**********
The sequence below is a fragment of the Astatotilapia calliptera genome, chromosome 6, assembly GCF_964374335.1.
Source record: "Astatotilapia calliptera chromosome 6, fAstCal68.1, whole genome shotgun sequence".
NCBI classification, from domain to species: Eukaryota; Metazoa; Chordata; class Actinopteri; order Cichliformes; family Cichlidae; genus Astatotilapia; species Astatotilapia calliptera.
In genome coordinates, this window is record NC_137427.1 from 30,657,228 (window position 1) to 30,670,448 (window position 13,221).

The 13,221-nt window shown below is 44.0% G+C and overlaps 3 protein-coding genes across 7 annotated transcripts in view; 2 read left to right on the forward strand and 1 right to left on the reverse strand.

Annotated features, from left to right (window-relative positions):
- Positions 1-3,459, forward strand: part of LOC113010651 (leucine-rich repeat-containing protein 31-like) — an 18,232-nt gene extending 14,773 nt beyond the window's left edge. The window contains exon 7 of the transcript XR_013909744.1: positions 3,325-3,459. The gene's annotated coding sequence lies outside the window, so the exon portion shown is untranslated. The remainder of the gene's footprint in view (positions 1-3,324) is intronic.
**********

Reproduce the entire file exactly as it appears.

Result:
The sequence below is a fragment of the Astatotilapia calliptera genome, chromosome 6, assembly GCF_964374335.1.
Source record: "Astatotilapia calliptera chromosome 6, fAstCal68.1, whole genome shotgun sequence".
NCBI classification, from domain to species: Eukaryota; Metazoa; Chordata; class Actinopteri; order Cichliformes; family Cichlidae; genus Astatotilapia; species Astatotilapia calliptera.
In genome coordinates, this window is record NC_137427.1 from 30,657,228 (window position 1) to 30,670,448 (window position 13,221).

The 13,221-nt window shown below is 44.0% G+C and overlaps 3 protein-coding genes across 7 annotated transcripts in view; 2 read left to right on the forward strand and 1 right to left on the reverse strand.

Annotated features, from left to right (window-relative positions):
- Positions 1-3,459, forward strand: part of LOC113010651 (leucine-rich repeat-containing protein 31-like) — an 18,232-nt gene extending 14,773 nt beyond the window's left edge. The window contains exon 7 of the transcript XR_013909744.1: positions 3,325-3,459. The gene's annotated coding sequence lies outside the window, so the exon portion shown is untranslated. The remainder of the gene's footprint in view (positions 1-3,324) is intronic.